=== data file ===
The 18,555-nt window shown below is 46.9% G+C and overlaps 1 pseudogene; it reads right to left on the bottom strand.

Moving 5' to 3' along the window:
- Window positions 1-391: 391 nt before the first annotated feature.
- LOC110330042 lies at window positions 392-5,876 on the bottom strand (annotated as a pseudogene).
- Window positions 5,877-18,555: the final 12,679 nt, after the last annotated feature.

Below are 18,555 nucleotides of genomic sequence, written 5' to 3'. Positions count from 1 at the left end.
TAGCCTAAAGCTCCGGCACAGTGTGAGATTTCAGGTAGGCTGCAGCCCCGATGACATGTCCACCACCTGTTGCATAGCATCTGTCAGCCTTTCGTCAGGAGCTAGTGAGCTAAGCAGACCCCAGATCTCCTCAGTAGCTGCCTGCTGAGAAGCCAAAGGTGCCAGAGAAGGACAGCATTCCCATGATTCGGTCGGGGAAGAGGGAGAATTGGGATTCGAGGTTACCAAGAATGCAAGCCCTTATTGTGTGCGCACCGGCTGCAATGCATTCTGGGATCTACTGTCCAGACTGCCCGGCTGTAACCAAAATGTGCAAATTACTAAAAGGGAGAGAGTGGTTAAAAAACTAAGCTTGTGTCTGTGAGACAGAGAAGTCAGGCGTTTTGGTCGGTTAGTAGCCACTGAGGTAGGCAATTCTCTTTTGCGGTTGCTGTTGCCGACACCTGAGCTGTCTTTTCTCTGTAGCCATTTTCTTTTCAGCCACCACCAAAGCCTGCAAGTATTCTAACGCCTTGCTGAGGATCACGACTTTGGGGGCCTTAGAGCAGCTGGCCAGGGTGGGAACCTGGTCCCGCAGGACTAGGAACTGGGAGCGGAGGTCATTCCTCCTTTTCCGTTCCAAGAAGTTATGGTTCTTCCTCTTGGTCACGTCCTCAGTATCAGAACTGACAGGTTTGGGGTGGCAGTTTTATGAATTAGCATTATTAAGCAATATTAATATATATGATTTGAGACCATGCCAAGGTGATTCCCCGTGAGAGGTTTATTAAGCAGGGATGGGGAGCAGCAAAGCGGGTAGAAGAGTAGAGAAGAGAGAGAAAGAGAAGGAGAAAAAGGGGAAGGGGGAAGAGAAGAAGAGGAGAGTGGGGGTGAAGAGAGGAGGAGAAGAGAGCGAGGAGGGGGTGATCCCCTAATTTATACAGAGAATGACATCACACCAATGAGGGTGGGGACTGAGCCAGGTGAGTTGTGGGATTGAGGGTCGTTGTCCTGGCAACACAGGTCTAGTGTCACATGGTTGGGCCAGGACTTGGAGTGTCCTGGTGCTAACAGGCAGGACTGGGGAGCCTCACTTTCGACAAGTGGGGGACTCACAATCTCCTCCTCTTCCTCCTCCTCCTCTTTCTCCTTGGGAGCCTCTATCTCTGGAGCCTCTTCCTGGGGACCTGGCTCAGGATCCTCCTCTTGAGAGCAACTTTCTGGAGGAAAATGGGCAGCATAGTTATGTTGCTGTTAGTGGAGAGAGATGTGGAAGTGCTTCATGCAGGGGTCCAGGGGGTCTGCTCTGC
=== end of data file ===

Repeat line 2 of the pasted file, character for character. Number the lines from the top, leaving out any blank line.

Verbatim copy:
Moving 5' to 3' along the window: